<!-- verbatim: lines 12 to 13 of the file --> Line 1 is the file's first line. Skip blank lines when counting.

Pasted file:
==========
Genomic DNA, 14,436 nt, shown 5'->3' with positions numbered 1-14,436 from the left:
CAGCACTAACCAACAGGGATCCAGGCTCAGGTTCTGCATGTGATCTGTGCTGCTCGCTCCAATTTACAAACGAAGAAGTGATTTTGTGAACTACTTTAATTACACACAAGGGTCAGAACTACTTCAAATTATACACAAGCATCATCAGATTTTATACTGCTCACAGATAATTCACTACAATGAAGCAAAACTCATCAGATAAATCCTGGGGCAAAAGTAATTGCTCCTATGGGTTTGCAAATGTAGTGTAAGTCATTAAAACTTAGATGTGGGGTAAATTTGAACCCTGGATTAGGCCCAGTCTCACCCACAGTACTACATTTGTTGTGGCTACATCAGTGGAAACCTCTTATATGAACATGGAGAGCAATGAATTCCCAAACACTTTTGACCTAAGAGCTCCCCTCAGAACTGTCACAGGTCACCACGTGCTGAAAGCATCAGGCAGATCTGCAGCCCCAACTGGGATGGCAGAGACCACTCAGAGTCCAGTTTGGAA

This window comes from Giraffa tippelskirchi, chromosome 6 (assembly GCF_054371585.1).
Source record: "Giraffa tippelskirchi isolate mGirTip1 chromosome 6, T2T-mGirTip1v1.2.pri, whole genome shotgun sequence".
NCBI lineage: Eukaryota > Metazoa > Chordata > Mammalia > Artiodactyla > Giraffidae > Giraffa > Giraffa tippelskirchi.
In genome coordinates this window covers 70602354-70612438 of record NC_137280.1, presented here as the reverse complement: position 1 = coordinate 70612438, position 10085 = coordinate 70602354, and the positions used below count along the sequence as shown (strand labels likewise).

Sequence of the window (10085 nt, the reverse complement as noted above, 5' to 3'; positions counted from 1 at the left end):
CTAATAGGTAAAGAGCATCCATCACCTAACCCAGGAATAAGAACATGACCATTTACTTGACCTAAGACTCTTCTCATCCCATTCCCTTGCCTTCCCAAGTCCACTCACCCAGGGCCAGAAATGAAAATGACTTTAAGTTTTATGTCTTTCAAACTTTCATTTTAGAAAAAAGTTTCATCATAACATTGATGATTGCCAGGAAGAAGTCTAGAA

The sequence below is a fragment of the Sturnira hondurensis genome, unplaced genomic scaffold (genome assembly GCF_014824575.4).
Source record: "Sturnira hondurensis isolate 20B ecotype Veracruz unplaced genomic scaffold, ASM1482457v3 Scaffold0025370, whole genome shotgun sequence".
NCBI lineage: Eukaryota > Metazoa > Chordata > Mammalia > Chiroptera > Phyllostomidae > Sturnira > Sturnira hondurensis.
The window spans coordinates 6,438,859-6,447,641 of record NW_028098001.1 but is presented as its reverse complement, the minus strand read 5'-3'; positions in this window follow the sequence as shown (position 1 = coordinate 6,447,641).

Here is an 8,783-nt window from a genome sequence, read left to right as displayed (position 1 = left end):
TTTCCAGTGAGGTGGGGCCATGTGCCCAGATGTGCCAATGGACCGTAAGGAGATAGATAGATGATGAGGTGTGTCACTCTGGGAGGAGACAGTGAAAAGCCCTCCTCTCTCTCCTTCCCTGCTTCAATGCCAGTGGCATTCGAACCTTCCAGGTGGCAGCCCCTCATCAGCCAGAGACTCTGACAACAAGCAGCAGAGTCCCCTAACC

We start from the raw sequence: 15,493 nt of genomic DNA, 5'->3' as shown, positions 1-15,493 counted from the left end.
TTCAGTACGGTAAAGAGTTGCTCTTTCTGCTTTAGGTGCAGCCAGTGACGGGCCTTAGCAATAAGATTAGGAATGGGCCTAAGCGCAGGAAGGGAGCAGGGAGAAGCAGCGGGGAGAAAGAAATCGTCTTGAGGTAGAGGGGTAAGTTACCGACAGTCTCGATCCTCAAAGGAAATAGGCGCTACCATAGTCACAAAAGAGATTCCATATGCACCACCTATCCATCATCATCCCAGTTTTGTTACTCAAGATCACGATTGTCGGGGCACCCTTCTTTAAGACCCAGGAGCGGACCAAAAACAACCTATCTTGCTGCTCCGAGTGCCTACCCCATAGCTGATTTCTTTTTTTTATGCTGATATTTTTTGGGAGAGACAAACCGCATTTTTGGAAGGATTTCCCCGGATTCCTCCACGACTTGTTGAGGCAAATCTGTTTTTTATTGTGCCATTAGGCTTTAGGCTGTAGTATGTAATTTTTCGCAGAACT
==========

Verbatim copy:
The window spans coordinates 6,438,859-6,447,641 of record NW_028098001.1 but is presented as its reverse complement, the minus strand read 5'-3'; positions in this window follow the sequence as shown (position 1 = coordinate 6,447,641).

Here is an 8,783-nt window from a genome sequence, read left to right as displayed (position 1 = left end):